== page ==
He said nothing will stop the board from meeting as frequently as is necessary to do so.
“There is just so much work to do and if we give attention to some big brother watching from somewhere to complain that we are meeting too many times for allowances, we would be doing the country an injustice. Our principals (government) have actually been telling us that we needed to work even harder than this. We are not doing enough and we are too few. We need teams to go to diverse places but we can’t. What we have is a small team of men and women who are giving all they can for the people of Zimbabwe and all that they require is an appreciation. We are doing just enough to allow us to work elsewhere. Remember we all have our full time jobs,” he said, while disputing suggestions that each board member was being paid US$300 sitting allowances.
“I am yet to see anyone getting US$300; we get US$160 for each sitting. If you go around boards, you will realise it’s the lowest. Yet people see us doing our job and say there they are looking for allowances,” he said.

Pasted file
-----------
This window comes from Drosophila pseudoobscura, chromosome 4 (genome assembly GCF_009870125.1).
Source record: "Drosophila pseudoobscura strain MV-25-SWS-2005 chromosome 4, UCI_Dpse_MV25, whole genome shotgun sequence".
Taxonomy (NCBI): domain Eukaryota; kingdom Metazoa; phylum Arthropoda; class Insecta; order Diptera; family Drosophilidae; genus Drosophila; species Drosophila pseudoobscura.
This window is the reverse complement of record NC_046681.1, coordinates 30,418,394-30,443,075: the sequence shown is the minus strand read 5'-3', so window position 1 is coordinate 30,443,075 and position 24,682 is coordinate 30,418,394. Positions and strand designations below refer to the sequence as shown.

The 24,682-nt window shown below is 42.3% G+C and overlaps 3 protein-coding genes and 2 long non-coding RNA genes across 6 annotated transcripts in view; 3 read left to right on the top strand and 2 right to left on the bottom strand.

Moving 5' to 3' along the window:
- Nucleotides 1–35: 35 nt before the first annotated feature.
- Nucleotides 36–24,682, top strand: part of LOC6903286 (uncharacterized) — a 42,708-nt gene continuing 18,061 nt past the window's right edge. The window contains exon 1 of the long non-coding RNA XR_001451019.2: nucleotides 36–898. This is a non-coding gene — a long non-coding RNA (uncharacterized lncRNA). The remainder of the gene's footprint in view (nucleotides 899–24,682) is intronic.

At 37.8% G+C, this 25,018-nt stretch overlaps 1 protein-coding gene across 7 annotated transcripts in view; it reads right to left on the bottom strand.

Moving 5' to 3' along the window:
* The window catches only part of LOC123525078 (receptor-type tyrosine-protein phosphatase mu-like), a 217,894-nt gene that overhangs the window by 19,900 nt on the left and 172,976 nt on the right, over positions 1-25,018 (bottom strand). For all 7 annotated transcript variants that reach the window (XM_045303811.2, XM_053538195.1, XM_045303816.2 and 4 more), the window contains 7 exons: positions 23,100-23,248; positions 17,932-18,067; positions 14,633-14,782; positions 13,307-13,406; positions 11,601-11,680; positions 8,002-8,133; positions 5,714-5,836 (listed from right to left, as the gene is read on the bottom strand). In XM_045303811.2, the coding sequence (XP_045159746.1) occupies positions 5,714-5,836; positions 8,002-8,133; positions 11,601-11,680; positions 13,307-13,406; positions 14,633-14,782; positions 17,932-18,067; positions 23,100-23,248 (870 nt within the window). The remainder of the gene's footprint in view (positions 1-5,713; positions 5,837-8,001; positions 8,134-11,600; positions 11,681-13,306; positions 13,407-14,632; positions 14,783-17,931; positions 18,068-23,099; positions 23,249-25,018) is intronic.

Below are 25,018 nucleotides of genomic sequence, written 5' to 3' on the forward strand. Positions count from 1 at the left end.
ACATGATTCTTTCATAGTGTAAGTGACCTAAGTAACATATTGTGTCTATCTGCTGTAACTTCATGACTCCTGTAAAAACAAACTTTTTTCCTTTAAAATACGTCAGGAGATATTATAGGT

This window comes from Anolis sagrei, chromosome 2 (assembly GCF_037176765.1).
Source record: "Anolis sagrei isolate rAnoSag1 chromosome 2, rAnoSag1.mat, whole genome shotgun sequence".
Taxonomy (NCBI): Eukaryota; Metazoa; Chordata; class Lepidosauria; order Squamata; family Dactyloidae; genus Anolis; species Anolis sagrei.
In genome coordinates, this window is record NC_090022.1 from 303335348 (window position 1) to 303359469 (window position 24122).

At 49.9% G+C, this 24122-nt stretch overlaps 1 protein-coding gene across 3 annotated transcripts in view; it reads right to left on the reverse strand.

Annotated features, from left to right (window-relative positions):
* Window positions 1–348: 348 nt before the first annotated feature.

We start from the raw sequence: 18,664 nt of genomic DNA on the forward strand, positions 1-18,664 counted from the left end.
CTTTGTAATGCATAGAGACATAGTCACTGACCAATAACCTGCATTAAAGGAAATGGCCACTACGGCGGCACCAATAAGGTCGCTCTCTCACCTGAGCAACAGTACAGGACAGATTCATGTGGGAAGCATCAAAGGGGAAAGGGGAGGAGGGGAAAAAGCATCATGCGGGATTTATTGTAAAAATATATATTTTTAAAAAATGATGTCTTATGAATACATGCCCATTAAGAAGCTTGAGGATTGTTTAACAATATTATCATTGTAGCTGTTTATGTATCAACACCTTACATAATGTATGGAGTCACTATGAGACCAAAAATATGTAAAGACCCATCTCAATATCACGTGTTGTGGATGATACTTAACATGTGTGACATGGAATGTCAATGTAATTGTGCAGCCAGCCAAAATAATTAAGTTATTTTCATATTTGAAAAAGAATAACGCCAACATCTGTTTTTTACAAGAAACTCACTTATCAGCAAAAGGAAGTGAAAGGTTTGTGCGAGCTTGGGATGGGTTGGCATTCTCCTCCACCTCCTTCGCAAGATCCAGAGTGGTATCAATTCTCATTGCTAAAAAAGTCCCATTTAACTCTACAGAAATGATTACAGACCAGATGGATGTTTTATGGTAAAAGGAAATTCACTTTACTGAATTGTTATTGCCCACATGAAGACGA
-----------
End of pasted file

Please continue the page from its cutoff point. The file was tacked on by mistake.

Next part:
Disgruntled workers are, however, convinced that the board could be primarily motivated by the allowances to convene so many meetings over a short space of time.
The general feeling is that money is being needlessly spent on incessant board meetings at the expense of carrying out key operational functions.
EMA has previously been labelled a toothless bulldog by critics who feel it is not doing enough to curb environmental hazards in the country.
But the organisation, which is heavily subsidised by the State and also enjoys international support, has repeatedly argued that it was poorly funded.
“At this rate, by the time the year ends, they would have blown about US$400 000 at a time when there are so many environmental issues crying out for our attention,” said one source.
“Some of the meetings do not even last two or three hours and they still get those allowances because the law says they cannot be reduced. This looks like a loophole which is being exploited,” the source added.